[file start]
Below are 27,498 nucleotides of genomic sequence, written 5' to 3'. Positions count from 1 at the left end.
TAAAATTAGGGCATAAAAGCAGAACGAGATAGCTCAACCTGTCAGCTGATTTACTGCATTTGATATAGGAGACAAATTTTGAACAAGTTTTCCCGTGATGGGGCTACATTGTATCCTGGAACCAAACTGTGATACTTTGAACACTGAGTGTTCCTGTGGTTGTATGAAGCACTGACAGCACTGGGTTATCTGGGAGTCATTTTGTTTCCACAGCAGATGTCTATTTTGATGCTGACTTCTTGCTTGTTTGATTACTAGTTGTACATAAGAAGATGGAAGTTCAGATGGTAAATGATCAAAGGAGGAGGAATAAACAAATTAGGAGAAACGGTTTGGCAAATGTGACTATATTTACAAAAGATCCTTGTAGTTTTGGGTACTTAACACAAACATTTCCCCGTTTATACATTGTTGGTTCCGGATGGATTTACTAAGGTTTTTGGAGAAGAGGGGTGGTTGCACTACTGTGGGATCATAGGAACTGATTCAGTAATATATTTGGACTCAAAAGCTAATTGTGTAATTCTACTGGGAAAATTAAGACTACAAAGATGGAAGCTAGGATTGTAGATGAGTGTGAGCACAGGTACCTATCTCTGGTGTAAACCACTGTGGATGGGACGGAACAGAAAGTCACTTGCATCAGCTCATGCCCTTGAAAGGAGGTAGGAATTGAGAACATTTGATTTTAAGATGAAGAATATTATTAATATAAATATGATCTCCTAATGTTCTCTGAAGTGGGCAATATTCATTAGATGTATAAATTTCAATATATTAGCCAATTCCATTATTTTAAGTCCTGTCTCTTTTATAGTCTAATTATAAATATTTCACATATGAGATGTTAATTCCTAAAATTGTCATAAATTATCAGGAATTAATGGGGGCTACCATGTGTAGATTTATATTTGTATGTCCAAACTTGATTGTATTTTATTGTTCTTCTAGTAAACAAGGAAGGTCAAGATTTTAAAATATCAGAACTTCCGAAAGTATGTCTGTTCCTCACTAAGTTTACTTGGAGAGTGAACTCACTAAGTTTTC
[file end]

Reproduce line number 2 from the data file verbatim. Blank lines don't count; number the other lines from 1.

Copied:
TAAAATTAGGGCATAAAAGCAGAACGAGATAGCTCAACCTGTCAGCTGATTTACTGCATTTGATATAGGAGACAAATTTTGAACAAGTTTTCCCGTGATGGGGCTACATTGTATCCTGGAACCAAACTGTGATACTTTGAACACTGAGTGTTCCTGTGGTTGTATGAAGCACTGACAGCACTGGGTTATCTGGGAGTCATTTTGTTTCCACAGCAGATGTCTATTTTGATGCTGACTTCTTGCTTGTTTGATTACTAGTTGTACATAAGAAGATGGAAGTTCAGATGGTAAATGATCAAAGGAGGAGGAATAAACAAATTAGGAGAAACGGTTTGGCAAATGTGACTATATTTACAAAAGATCCTTGTAGTTTTGGGTACTTAACACAAACATTTCCCCGTTTATACATTGTTGGTTCCGGATGGATTTACTAAGGTTTTTGGAGAAGAGGGGTGGTTGCACTACTGTGGGATCATAGGAACTGATTCAGTAATATATTTGGACTCAAAAGCTAATTGTGTAATTCTACTGGGAAAATTAAGACTACAAAGATGGAAGCTAGGATTGTAGATGAGTGTGAGCACAGGTACCTATCTCTGGTGTAAACCACTGTGGATGGGACGGAACAGAAAGTCACTTGCATCAGCTCATGCCCTTGAAAGGAGGTAGGAATTGAGAACATTTGATTTTAAGATGAAGAATATTATTAATATAAATATGATCTCCTAATGTTCTCTGAAGTGGGCAATATTCATTAGATGTATAAATTTCAATATATTAGCCAATTCCATTATTTTAAGTCCTGTCTCTTTTATAGTCTAATTATAAATATTTCACATATGAGATGTTAATTCCTAAAATTGTCATAAATTATCAGGAATTAATGGGGGCTACCATGTGTAGATTTATATTTGTATGTCCAAACTTGATTGTATTTTATTGTTCTTCTAGTAAACAAGGAAGGTCAAGATTTTAAAATATCAGAACTTCCGAAAGTATGTCTGTTCCTCACTAAGTTTACTTGGAGAGTGAACTCACTAAGTTTTC